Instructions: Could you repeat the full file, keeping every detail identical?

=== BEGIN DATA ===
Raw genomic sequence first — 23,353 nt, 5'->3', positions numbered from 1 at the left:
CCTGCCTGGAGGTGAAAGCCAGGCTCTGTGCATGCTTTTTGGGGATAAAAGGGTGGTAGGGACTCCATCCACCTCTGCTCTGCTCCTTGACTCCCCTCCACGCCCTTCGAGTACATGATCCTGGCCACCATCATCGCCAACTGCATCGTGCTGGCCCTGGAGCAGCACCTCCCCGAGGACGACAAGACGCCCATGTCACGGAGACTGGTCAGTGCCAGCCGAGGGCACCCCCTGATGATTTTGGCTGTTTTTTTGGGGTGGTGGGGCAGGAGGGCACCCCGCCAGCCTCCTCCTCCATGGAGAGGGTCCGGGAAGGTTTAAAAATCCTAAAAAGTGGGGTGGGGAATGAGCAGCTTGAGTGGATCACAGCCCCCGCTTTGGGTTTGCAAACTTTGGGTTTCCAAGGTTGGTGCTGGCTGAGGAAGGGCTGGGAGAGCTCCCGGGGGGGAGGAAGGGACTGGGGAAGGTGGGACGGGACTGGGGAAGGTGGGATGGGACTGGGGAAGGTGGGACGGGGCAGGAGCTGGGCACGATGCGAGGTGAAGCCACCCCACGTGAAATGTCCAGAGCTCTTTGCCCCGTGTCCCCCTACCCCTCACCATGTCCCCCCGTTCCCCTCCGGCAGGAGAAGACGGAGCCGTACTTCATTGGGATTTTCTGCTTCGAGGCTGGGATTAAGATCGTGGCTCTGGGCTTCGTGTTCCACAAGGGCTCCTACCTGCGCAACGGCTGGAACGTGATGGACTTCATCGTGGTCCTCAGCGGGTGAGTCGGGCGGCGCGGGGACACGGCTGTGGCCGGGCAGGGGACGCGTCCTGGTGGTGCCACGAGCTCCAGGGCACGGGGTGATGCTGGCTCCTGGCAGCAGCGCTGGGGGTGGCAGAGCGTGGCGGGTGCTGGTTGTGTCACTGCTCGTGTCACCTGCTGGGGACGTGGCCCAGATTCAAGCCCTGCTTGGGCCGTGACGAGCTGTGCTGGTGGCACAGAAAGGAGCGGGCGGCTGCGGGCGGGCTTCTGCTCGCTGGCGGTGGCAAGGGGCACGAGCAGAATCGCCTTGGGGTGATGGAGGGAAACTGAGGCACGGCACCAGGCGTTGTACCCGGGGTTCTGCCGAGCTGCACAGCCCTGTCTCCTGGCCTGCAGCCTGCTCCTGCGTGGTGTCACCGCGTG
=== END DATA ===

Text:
Raw genomic sequence first — 23,353 nt, 5'->3', positions numbered from 1 at the left:
CCTGCCTGGAGGTGAAAGCCAGGCTCTGTGCATGCTTTTTGGGGATAAAAGGGTGGTAGGGACTCCATCCACCTCTGCTCTGCTCCTTGACTCCCCTCCACGCCCTTCGAGTACATGATCCTGGCCACCATCATCGCCAACTGCATCGTGCTGGCCCTGGAGCAGCACCTCCCCGAGGACGACAAGACGCCCATGTCACGGAGACTGGTCAGTGCCAGCCGAGGGCACCCCCTGATGATTTTGGCTGTTTTTTTGGGGTGGTGGGGCAGGAGGGCACCCCGCCAGCCTCCTCCTCCATGGAGAGGGTCCGGGAAGGTTTAAAAATCCTAAAAAGTGGGGTGGGGAATGAGCAGCTTGAGTGGATCACAGCCCCCGCTTTGGGTTTGCAAACTTTGGGTTTCCAAGGTTGGTGCTGGCTGAGGAAGGGCTGGGAGAGCTCCCGGGGGGGAGGAAGGGACTGGGGAAGGTGGGACGGGACTGGGGAAGGTGGGATGGGACTGGGGAAGGTGGGACGGGGCAGGAGCTGGGCACGATGCGAGGTGAAGCCACCCCACGTGAAATGTCCAGAGCTCTTTGCCCCGTGTCCCCCTACCCCTCACCATGTCCCCCCGTTCCCCTCCGGCAGGAGAAGACGGAGCCGTACTTCATTGGGATTTTCTGCTTCGAGGCTGGGATTAAGATCGTGGCTCTGGGCTTCGTGTTCCACAAGGGCTCCTACCTGCGCAACGGCTGGAACGTGATGGACTTCATCGTGGTCCTCAGCGGGTGAGTCGGGCGGCGCGGGGACACGGCTGTGGCCGGGCAGGGGACGCGTCCTGGTGGTGCCACGAGCTCCAGGGCACGGGGTGATGCTGGCTCCTGGCAGCAGCGCTGGGGGTGGCAGAGCGTGGCGGGTGCTGGTTGTGTCACTGCTCGTGTCACCTGCTGGGGACGTGGCCCAGATTCAAGCCCTGCTTGGGCCGTGACGAGCTGTGCTGGTGGCACAGAAAGGAGCGGGCGGCTGCGGGCGGGCTTCTGCTCGCTGGCGGTGGCAAGGGGCACGAGCAGAATCGCCTTGGGGTGATGGAGGGAAACTGAGGCACGGCACCAGGCGTTGTACCCGGGGTTCTGCCGAGCTGCACAGCCCTGTCTCCTGGCCTGCAGCCTGCTCCTGCGTGGTGTCACCGCGTG